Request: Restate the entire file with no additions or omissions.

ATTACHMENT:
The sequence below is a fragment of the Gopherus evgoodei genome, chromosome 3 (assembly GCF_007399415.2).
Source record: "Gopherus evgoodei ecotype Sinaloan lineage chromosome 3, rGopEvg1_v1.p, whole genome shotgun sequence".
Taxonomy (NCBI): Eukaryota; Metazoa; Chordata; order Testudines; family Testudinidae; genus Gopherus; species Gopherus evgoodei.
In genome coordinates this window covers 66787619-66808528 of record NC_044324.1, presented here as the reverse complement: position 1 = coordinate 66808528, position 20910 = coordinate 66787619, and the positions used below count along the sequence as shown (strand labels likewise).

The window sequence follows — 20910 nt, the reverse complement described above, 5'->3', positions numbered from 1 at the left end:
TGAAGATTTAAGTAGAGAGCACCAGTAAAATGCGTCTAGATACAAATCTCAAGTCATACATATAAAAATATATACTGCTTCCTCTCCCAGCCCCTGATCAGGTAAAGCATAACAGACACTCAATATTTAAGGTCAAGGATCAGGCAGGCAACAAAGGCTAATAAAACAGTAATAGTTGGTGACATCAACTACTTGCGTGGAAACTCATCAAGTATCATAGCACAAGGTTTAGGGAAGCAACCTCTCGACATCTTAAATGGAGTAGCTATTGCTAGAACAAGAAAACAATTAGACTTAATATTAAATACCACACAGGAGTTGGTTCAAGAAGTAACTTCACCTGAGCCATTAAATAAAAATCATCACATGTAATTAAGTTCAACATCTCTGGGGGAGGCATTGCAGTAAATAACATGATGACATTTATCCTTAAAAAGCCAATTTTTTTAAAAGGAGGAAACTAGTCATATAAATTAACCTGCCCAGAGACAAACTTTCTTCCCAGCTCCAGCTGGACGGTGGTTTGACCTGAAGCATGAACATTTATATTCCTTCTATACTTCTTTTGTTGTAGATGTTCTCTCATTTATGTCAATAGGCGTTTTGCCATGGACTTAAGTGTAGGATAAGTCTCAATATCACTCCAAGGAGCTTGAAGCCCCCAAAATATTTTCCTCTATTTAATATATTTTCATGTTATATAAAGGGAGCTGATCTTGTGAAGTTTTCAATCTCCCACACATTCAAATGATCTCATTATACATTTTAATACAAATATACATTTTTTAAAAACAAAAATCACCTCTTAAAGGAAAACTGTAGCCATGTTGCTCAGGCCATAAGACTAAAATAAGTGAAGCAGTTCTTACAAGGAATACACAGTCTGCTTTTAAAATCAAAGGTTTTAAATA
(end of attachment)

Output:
The sequence below is a fragment of the Gopherus evgoodei genome, chromosome 3 (assembly GCF_007399415.2).
Source record: "Gopherus evgoodei ecotype Sinaloan lineage chromosome 3, rGopEvg1_v1.p, whole genome shotgun sequence".
Taxonomy (NCBI): Eukaryota; Metazoa; Chordata; order Testudines; family Testudinidae; genus Gopherus; species Gopherus evgoodei.
In genome coordinates this window covers 66787619-66808528 of record NC_044324.1, presented here as the reverse complement: position 1 = coordinate 66808528, position 20910 = coordinate 66787619, and the positions used below count along the sequence as shown (strand labels likewise).

The window sequence follows — 20910 nt, the reverse complement described above, 5'->3', positions numbered from 1 at the left end:
TGAAGATTTAAGTAGAGAGCACCAGTAAAATGCGTCTAGATACAAATCTCAAGTCATACATATAAAAATATATACTGCTTCCTCTCCCAGCCCCTGATCAGGTAAAGCATAACAGACACTCAATATTTAAGGTCAAGGATCAGGCAGGCAACAAAGGCTAATAAAACAGTAATAGTTGGTGACATCAACTACTTGCGTGGAAACTCATCAAGTATCATAGCACAAGGTTTAGGGAAGCAACCTCTCGACATCTTAAATGGAGTAGCTATTGCTAGAACAAGAAAACAATTAGACTTAATATTAAATACCACACAGGAGTTGGTTCAAGAAGTAACTTCACCTGAGCCATTAAATAAAAATCATCACATGTAATTAAGTTCAACATCTCTGGGGGAGGCATTGCAGTAAATAACATGATGACATTTATCCTTAAAAAGCCAATTTTTTTAAAAGGAGGAAACTAGTCATATAAATTAACCTGCCCAGAGACAAACTTTCTTCCCAGCTCCAGCTGGACGGTGGTTTGACCTGAAGCATGAACATTTATATTCCTTCTATACTTCTTTTGTTGTAGATGTTCTCTCATTTATGTCAATAGGCGTTTTGCCATGGACTTAAGTGTAGGATAAGTCTCAATATCACTCCAAGGAGCTTGAAGCCCCCAAAATATTTTCCTCTATTTAATATATTTTCATGTTATATAAAGGGAGCTGATCTTGTGAAGTTTTCAATCTCCCACACATTCAAATGATCTCATTATACATTTTAATACAAATATACATTTTTTAAAAACAAAAATCACCTCTTAAAGGAAAACTGTAGCCATGTTGCTCAGGCCATAAGACTAAAATAAGTGAAGCAGTTCTTACAAGGAATACACAGTCTGCTTTTAAAATCAAAGGTTTTAAATA